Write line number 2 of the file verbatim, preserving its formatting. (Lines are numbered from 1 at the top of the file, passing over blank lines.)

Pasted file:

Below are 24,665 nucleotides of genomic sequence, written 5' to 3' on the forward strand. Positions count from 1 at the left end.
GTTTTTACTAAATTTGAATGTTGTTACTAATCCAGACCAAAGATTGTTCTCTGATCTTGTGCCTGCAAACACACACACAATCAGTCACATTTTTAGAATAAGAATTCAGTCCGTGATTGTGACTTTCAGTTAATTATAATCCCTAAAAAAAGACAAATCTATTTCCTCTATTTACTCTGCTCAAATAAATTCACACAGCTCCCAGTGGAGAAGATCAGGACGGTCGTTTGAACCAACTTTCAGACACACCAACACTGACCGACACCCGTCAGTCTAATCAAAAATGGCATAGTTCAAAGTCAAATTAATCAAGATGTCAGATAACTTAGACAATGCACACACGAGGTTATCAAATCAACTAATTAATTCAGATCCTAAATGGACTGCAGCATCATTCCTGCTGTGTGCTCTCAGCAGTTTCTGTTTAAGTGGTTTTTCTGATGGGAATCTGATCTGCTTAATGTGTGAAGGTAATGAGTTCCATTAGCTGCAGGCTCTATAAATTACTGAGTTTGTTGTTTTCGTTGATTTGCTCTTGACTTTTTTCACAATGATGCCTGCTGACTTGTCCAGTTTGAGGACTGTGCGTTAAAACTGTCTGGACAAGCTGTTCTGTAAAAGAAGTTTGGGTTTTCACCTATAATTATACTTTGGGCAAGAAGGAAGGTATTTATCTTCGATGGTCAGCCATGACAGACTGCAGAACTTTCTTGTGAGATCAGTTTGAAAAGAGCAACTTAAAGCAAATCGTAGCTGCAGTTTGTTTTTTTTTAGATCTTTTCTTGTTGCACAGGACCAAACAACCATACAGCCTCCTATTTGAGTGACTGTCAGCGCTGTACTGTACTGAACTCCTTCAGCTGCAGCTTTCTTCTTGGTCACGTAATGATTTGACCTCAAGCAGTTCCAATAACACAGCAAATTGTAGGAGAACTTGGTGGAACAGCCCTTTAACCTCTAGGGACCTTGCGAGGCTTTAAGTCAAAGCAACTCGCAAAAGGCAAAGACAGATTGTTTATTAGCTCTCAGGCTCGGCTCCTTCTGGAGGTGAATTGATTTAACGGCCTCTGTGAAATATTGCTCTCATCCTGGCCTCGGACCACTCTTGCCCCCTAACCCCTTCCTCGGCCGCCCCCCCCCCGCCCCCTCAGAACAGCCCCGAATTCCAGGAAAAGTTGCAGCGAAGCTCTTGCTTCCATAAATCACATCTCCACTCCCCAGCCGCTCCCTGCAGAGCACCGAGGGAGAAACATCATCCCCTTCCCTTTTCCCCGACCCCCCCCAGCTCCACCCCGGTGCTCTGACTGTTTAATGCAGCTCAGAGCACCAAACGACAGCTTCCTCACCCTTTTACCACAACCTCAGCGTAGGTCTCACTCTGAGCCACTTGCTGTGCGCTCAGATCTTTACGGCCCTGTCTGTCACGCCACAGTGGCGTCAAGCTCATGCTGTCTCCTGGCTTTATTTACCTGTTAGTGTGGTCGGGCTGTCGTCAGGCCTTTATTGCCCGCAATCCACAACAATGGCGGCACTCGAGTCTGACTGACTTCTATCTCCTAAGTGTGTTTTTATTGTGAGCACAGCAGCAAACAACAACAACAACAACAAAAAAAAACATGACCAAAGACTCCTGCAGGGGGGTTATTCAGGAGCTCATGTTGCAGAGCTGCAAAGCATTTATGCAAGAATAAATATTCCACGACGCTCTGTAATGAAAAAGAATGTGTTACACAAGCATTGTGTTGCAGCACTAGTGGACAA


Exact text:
GTTTTTACTAAATTTGAATGTTGTTACTAATCCAGACCAAAGATTGTTCTCTGATCTTGTGCCTGCAAACACACACACAATCAGTCACATTTTTAGAATAAGAATTCAGTCCGTGATTGTGACTTTCAGTTAATTATAATCCCTAAAAAAAGACAAATCTATTTCCTCTATTTACTCTGCTCAAATAAATTCACACAGCTCCCAGTGGAGAAGATCAGGACGGTCGTTTGAACCAACTTTCAGACACACCAACACTGACCGACACCCGTCAGTCTAATCAAAAATGGCATAGTTCAAAGTCAAATTAATCAAGATGTCAGATAACTTAGACAATGCACACACGAGGTTATCAAATCAACTAATTAATTCAGATCCTAAATGGACTGCAGCATCATTCCTGCTGTGTGCTCTCAGCAGTTTCTGTTTAAGTGGTTTTTCTGATGGGAATCTGATCTGCTTAATGTGTGAAGGTAATGAGTTCCATTAGCTGCAGGCTCTATAAATTACTGAGTTTGTTGTTTTCGTTGATTTGCTCTTGACTTTTTTCACAATGATGCCTGCTGACTTGTCCAGTTTGAGGACTGTGCGTTAAAACTGTCTGGACAAGCTGTTCTGTAAAAGAAGTTTGGGTTTTCACCTATAATTATACTTTGGGCAAGAAGGAAGGTATTTATCTTCGATGGTCAGCCATGACAGACTGCAGAACTTTCTTGTGAGATCAGTTTGAAAAGAGCAACTTAAAGCAAATCGTAGCTGCAGTTTGTTTTTTTTTAGATCTTTTCTTGTTGCACAGGACCAAACAACCATACAGCCTCCTATTTGAGTGACTGTCAGCGCTGTACTGTACTGAACTCCTTCAGCTGCAGCTTTCTTCTTGGTCACGTAATGATTTGACCTCAAGCAGTTCCAATAACACAGCAAATTGTAGGAGAACTTGGTGGAACAGCCCTTTAACCTCTAGGGACCTTGCGAGGCTTTAAGTCAAAGCAACTCGCAAAAGGCAAAGACAGATTGTTTATTAGCTCTCAGGCTCGGCTCCTTCTGGAGGTGAATTGATTTAACGGCCTCTGTGAAATATTGCTCTCATCCTGGCCTCGGACCACTCTTGCCCCCTAACCCCTTCCTCGGCCGCCCCCCCCCCGCCCCCTCAGAACAGCCCCGAATTCCAGGAAAAGTTGCAGCGAAGCTCTTGCTTCCATAAATCACATCTCCACTCCCCAGCCGCTCCCTGCAGAGCACCGAGGGAGAAACATCATCCCCTTCCCTTTTCCCCGACCCCCCCCAGCTCCACCCCGGTGCTCTGACTGTTTAATGCAGCTCAGAGCACCAAACGACAGCTTCCTCACCCTTTTACCACAACCTCAGCGTAGGTCTCACTCTGAGCCACTTGCTGTGCGCTCAGATCTTTACGGCCCTGTCTGTCACGCCACAGTGGCGTCAAGCTCATGCTGTCTCCTGGCTTTATTTACCTGTTAGTGTGGTCGGGCTGTCGTCAGGCCTTTATTGCCCGCAATCCACAACAATGGCGGCACTCGAGTCTGACTGACTTCTATCTCCTAAGTGTGTTTTTATTGTGAGCACAGCAGCAAACAACAACAACAACAACAAAAAAAAACATGACCAAAGACTCCTGCAGGGGGGTTATTCAGGAGCTCATGTTGCAGAGCTGCAAAGCATTTATGCAAGAATAAATATTCCACGACGCTCTGTAATGAAAAAGAATGTGTTACACAAGCATTGTGTTGCAGCACTAGTGGACAA